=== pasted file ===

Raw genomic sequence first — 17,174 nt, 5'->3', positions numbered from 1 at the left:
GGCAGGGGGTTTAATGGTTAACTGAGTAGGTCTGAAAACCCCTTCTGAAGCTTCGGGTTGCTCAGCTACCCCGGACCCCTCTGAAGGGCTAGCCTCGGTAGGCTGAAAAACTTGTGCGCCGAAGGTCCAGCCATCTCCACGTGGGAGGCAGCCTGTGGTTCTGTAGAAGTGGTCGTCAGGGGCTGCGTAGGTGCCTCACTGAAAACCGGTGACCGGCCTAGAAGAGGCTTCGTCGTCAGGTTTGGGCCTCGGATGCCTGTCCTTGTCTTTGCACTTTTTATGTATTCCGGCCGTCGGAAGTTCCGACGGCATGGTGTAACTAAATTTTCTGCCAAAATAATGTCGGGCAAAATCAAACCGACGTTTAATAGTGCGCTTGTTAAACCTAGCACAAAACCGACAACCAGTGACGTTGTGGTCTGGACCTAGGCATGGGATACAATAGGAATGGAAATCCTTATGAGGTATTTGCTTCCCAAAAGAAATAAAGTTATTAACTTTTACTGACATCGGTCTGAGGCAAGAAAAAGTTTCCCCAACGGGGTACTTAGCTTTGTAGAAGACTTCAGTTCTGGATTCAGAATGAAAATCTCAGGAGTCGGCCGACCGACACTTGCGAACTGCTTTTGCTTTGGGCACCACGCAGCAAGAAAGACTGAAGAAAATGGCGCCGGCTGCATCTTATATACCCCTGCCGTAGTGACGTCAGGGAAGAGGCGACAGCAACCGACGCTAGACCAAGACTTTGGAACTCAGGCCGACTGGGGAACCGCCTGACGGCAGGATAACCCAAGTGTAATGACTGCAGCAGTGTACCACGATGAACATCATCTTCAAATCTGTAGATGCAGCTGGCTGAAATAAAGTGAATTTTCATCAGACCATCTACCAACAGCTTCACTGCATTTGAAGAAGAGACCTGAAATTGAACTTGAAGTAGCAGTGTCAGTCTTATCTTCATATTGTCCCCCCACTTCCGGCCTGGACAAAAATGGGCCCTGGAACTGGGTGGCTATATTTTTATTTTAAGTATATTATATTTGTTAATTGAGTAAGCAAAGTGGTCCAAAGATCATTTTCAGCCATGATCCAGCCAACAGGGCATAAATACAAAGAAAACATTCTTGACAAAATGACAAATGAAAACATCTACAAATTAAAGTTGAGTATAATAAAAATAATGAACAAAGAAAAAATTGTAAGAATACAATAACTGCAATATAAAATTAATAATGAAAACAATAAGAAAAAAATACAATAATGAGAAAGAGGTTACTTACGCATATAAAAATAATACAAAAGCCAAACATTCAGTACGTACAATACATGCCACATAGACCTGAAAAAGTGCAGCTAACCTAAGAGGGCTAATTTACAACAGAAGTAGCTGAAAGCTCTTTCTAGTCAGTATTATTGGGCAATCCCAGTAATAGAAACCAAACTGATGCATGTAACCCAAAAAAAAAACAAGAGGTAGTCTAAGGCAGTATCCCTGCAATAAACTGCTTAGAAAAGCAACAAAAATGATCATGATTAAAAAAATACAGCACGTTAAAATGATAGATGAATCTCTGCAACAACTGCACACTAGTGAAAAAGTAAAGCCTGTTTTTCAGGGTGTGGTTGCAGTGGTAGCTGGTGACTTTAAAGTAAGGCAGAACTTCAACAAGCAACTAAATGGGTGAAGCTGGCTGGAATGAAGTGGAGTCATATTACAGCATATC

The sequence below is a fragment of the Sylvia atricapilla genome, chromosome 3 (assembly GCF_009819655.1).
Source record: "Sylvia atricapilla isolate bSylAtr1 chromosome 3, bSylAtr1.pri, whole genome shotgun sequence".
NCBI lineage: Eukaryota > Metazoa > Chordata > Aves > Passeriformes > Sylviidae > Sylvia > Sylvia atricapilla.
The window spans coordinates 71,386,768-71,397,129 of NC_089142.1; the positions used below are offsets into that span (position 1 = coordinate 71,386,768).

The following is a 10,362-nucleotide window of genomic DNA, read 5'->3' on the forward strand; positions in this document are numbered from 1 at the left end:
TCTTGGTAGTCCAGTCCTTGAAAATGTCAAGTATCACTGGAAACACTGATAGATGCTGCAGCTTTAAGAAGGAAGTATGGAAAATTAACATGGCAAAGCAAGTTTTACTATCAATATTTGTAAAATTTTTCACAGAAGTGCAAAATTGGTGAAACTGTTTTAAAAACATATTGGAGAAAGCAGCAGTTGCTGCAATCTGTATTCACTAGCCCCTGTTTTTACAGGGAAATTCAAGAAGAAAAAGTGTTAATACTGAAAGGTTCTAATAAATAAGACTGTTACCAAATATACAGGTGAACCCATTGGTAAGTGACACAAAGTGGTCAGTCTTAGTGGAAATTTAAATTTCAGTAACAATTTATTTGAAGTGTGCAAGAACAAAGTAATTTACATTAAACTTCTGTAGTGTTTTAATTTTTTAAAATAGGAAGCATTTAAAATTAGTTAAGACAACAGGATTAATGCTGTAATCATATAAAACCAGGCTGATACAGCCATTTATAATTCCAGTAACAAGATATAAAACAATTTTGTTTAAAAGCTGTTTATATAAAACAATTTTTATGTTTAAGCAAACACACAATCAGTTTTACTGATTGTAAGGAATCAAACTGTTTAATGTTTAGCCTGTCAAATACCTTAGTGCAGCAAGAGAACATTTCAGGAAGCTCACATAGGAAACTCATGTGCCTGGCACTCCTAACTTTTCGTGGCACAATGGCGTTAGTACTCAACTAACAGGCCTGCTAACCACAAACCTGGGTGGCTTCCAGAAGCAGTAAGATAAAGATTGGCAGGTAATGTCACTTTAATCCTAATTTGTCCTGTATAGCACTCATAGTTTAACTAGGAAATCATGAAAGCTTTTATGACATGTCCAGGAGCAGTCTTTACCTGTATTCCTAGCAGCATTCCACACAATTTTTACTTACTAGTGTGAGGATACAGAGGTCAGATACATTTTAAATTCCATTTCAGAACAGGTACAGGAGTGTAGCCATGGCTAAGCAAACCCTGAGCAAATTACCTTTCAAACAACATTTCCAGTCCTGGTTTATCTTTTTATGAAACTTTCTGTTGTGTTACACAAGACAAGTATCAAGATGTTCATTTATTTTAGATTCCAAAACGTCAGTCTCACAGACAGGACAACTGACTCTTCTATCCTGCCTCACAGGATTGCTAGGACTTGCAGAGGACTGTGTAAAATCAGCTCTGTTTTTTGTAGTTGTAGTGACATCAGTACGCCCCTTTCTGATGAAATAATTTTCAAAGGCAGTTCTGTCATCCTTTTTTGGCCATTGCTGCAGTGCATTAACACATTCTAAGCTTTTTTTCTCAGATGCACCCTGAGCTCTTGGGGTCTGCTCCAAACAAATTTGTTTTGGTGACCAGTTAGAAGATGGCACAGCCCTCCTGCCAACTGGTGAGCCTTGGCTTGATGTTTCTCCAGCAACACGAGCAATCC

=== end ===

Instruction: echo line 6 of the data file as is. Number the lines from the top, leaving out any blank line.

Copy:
The window spans coordinates 71,386,768-71,397,129 of NC_089142.1; the positions used below are offsets into that span (position 1 = coordinate 71,386,768).